Skip to main content

ORDER BY (SQL)

A SELECT clause that specifies the sorting of rows in a result set.

Synopsis

ORDER BY orderItem
ORDER BY orderItem [ASC | DESC]
ORDER BY orderItem [ASC | DESC], orderItem2 [ASC | DESC]

Description

ORDER BY sorts the rows of a query result set by one or more specified ordering items, typically columns. Specify ORDER BY as the last clause in a SELECT statement, after the FROM, WHERE, GROUP BY, and HAVING clauses. For example:

SELECT Name, AVG(Age) AS AvgAge, Home_State
FROM Sample.Person
GROUP BY Home_State
ORDER BY AvgAge
  • ORDER BY orderItem sorts the rows of a query result set by the values of the specified order item, such as a column. The rows are returned in ascending order.

    This statement returns the queried rows sorted by the Home_State column in ascending order.

    SELECT Name,Age,Home_State
    FROM Sample.Person
    ORDER BY Home_State

    Example: Sort By Column Name

  • ORDER BY orderItem [ASC | DESC] sorts the values in either ascending order (ASC) or descending order (DESC).

    This statement returns the queried rows sorted by the Home_State column in descending order.

    SELECT Name,Age,Home_State
    FROM Sample.Person
    ORDER BY Home_State DESC

    Example: Using a TOP Clause with ORDER BY

  • ORDER BY orderItem [ASC | DESC], orderItem2 [ASC | DESC] sorts the values sequentially by one or more order items.

    This statement returns the queried rows sorted first by the Home_State column in ascending order, then sorted by the Age column in descending order.

    SELECT Name,Age,Home_State
    FROM Sample.Person
    ORDER BY Home_State,Age DESC

    Examples:

The ORDER BY clause is applied after the execution of window functions in the SELECT list (including a window function’s own ORDER BY clause). Therefore, the values returned by a window function are not affected by the SELECT query’s ORDER BY clause.

If you omit the ORDER BY clause, the returned row order is unspecified and can differ with each statement execution.

ORDER BY sorts rows by the Logical (internal storage) data value, regardless of the current Select Mode setting. For more details on how ORDER BY sorts rows, see ORDER BY Collation.

Arguments

orderItem

An item, or comma-separated list of items, that specifies the order by which to sort the query result set. You can specify the items in orderItem as any combination of the following:

  • The name of a column in the table. The column does not need to be specified in the SELECT list. Column names are not case-sensitive. Specifying a column name that is not in the table generates an SQLCODE -29 error.

  • The alias of a column in the table. The alias must be specified in the SELECT list. Column aliases are not case-sensitive.

  • The number of a column in the table, specified as an unsigned numeric literal. The number is based on the order of columns specified in the SELECT list. Specifying a column number that does not correspond to a SELECT list column results in an SQLCODE -5 error.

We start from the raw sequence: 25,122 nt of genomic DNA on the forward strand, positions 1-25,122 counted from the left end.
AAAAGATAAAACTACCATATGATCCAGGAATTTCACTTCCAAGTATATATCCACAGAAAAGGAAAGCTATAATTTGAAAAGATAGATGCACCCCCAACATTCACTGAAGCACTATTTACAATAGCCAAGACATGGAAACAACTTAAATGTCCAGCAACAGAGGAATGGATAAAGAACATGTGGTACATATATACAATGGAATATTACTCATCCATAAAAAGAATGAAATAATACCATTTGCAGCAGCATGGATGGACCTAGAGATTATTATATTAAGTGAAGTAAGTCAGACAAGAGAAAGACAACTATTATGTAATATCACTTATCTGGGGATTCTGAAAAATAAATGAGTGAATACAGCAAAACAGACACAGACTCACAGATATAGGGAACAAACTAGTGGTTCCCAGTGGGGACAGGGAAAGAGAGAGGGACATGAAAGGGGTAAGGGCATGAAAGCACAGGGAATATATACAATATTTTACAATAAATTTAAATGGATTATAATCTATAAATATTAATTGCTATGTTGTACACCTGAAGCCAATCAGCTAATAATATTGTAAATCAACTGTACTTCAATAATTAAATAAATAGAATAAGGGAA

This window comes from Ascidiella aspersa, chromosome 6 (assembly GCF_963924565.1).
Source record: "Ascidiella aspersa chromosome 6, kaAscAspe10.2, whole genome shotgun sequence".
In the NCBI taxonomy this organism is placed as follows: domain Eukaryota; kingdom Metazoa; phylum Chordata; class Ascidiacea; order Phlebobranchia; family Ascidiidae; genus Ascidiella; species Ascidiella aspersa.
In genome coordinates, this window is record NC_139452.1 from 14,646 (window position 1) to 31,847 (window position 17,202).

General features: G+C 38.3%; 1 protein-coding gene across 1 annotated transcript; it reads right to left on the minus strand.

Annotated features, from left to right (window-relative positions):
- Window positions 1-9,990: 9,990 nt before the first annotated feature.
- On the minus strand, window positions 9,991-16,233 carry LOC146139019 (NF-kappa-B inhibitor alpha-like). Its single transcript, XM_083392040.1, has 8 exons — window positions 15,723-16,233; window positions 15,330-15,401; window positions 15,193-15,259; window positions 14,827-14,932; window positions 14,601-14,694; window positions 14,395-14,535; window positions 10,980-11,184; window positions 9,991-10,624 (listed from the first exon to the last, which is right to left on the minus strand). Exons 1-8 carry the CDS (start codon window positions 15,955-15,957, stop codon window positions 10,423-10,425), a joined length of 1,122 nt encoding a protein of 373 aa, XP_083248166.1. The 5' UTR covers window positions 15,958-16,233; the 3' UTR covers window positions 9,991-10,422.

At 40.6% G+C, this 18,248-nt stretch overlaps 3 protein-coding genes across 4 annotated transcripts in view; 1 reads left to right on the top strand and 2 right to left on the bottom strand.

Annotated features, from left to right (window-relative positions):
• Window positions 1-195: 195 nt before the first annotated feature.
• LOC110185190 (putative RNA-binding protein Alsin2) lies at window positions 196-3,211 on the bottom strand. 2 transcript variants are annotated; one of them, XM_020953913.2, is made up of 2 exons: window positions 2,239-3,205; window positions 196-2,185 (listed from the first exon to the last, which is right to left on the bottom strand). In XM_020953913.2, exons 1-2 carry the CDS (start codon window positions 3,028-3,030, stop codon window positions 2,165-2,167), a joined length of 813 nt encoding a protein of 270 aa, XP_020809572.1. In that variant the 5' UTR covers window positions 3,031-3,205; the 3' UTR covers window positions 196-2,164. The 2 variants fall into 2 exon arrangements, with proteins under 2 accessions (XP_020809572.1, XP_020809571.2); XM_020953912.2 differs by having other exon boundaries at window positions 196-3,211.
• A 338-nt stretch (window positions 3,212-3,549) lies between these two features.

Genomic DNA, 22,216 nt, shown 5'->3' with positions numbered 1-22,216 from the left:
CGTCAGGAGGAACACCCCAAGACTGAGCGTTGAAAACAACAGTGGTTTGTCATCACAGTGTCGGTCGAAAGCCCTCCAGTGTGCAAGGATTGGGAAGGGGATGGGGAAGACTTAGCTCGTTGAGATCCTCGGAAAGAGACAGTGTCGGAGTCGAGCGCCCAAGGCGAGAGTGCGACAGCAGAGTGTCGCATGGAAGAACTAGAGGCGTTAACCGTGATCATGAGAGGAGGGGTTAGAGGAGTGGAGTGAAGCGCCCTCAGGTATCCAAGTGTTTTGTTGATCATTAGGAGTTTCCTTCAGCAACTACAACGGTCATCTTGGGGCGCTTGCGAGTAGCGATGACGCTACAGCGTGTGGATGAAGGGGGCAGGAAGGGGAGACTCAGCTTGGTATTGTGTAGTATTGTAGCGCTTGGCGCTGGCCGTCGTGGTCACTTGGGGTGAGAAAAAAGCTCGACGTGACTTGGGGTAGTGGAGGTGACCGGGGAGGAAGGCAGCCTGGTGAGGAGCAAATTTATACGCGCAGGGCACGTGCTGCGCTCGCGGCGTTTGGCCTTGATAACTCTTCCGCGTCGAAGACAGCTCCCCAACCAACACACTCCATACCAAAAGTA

If the first character of an orderItem is a number, InterSystems IRIS® assumes you are specifying a column number. Integer truncation rules apply to resolve a non-integer value to an integer. For example, 1.99 resolves to 1. Otherwise, it assumes orderItem is a column name or column alias.

    You cannot specify a column number as a variable or as the result of an expression. You cannot enclose a column number in parentheses.

  • An expression evaluated on a column in the table, such as ORDER BY LENGTH(Name).

  • A window function, such as ORDER BY ROW_NUMBER() OVER (PARTITION BY State).

  • An aggregate function, provided that it is also specified in the SELECT list. Specifying an aggregate function only in the ORDER BY clause generates an SQLCODE -73 error.

With few exceptions, an orderItem must be specified as a literal. You cannot use a variable or other expression that provides a column name as a string. If an orderItem cannot be parsed as either a valid identifier (column name or column alias) or unsigned integer (column number), that orderItem is ignored and ORDER BY execution proceeds to the next orderItem in the comma-separated list. Some examples of ignored orderItem values include:

  • Dynamic SQL ? input parameters

  • Embedded SQL :var host variables

  • Subqueries

  • Expressions that resolve to a number

  • Signed numbers

  • Numbers enclosed in parentheses

Examples

Sort By Column Name

This statement sorts by column names:

SELECT Name,Home_State,DOB
FROM Sample.Person
ORDER BY Home_State,Name

You can sort by column name whether or not the sort column is in the SELECT list. For example, this statement returns the same rows in the same order as the previous statement, even though its SELECT list does not include the Home_State column:

SELECT Name,DOB
FROM Sample.Person
ORDER BY Home_State,Name

You can sort by the RowID value even if the RowID is private and not listed in the SELECT list. Specify the %ID pseudo-column name as the orderItem, rather than the actual RowID name. For example:

SELECT Name,DOB
FROM Sample.Person
ORDER BY %ID